Development of Biological Control of Aflatoxins to Improve Public Health, Increase Trade and Enhance Food Security in Nigeria and Kenya
Food and Feed Safety Research
2013 Annual Report
1a.Objectives (from AD-416):
Assist scientists based in Africa with the development of biological control for the management of aflatoxins in Kenya and Nigeria with the goal of optimizing the use of native microbials for the practical management of aflatoxin contamination.
1b.Approach (from AD-416):
Potential biological control agents will be collected from soils and crops collected in the target countries. Techniques will be developed to provide information useful in selecting optimal biological control strains. Assistance will be provided for the training of African scientists in order to improve the capacity of the target nations to contribute improvements to biological control. Field and laboratory experience will be used to troubleshoot problems associated with adapting biological control to the target areas.
This work is a collaboration between the International Institute of Tropical Agriculture (IITA) and Agricultural Research Service (ARS). Activities include interactions with several national partners in both Nigeria and Kenya and the United States Department of Agricultural/Foreign Agricultural Service (USDA/FAS) staff and United States Agency for International Development (USAID) staff at the embassy in Nairobi has been particularly involved in the process. Funds for this agreement come from the Bill and Melinda Gates Foundation (BMGF) through a grant directly to IITA. ARS is a sub-grantee. Activities over the past year have included continued selection of endemic (natural or native) biocontrol agents (non-toxin producing strains of the fungus Aspergillus (A.) flavus) for Kenya. Evaluation of the first atoxigenic strain for Kenya Aflasafe KEO1 in farmers fields is underway. First year results indicated over 80% reductions in aflatoxin content as a result of a single application at 10kg/ha. Kenyan and IITA collaborators have taken the lead with activities in Kenya. Samples are shipped from Kenya to ARS laboratories periodically and molecular and chemical analyses are performed to assist assessments. ARS scientists examine diversity of A. flavus in Kenya and assist with selection of optimal biocontrol strains. ARS scientist did not travel to Kenya during this reporting period. The scientist trained in Tucson from the Kenya Agricultural Research Institute returned to his host institute. A second scientist from the Kenya Pest Control Products Board, spent three months in the ARS lab in Tucson on a Cochran Fellowship in order to be trained in handling aflatoxin producing fungi and assessing atoxigenic strain products.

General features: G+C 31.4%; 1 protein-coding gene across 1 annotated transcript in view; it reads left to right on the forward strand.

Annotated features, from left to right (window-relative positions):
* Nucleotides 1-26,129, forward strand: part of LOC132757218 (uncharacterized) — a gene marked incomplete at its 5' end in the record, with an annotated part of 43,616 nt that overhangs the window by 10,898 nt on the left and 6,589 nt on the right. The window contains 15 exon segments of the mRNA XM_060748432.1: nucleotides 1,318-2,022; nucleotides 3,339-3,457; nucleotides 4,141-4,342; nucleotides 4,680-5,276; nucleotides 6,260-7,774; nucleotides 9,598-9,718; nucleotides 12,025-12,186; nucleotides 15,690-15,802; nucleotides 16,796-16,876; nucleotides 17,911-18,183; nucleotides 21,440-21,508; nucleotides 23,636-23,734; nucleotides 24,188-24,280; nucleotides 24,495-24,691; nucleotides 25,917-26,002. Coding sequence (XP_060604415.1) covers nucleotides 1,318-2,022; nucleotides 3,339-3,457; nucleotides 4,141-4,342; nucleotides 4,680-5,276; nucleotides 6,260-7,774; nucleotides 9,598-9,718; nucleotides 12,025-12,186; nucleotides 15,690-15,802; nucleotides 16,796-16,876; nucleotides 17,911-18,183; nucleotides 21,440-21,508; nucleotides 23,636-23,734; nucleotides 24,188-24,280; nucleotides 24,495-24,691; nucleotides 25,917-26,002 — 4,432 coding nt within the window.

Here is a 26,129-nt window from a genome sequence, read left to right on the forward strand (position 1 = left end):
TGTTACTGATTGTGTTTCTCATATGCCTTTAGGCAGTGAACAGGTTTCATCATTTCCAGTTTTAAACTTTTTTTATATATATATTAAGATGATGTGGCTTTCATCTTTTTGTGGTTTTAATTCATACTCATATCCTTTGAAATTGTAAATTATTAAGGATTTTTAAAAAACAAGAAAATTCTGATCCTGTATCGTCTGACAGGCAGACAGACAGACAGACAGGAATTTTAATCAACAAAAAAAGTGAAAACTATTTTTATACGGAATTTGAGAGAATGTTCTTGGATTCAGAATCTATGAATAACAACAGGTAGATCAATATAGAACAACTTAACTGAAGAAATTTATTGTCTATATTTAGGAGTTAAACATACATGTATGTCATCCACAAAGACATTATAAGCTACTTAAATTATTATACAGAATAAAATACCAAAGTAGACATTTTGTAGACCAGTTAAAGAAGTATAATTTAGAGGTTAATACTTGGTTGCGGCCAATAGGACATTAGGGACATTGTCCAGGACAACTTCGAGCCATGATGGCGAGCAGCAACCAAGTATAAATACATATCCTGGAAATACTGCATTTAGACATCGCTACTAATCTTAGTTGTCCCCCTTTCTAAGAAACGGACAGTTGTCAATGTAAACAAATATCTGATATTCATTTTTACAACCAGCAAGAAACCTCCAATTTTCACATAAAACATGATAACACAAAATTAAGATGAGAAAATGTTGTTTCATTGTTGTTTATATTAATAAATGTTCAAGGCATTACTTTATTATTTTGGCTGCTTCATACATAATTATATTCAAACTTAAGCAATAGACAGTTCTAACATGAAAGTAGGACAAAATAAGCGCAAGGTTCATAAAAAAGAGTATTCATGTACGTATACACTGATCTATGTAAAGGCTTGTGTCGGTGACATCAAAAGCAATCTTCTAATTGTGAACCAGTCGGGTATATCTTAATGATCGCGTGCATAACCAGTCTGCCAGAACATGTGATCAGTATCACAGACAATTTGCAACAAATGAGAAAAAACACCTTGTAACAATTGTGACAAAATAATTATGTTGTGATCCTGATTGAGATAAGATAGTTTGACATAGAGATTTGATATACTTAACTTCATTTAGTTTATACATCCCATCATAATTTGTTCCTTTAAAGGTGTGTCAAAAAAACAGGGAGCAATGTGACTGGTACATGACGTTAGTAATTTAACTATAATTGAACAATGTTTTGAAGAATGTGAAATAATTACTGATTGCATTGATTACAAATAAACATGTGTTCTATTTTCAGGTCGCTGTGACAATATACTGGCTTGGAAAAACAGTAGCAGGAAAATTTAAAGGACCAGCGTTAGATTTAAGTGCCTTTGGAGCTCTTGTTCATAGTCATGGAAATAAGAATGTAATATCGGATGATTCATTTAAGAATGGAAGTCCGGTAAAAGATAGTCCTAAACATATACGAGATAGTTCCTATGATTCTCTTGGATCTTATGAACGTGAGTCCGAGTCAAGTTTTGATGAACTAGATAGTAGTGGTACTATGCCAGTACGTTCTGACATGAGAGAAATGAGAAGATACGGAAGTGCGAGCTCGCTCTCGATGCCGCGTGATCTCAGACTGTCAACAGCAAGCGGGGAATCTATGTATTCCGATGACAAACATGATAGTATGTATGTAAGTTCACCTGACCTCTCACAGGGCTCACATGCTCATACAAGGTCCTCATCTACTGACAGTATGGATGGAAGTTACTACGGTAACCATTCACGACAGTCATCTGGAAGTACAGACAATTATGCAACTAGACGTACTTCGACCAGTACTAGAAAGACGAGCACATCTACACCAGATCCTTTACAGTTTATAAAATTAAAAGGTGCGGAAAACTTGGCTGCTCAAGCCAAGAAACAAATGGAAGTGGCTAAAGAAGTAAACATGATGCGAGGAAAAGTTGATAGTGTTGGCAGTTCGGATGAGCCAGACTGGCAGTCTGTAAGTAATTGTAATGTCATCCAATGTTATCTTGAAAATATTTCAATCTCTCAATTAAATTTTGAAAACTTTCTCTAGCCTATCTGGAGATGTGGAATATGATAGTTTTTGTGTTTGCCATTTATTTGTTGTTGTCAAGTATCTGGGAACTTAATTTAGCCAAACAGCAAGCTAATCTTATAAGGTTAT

ARS PI monitoring activities to evaluate research progress included: phone calls/conference calls, site visits, email communications, field days, outreach activities, biannual meetings, review of Accomplishment Report.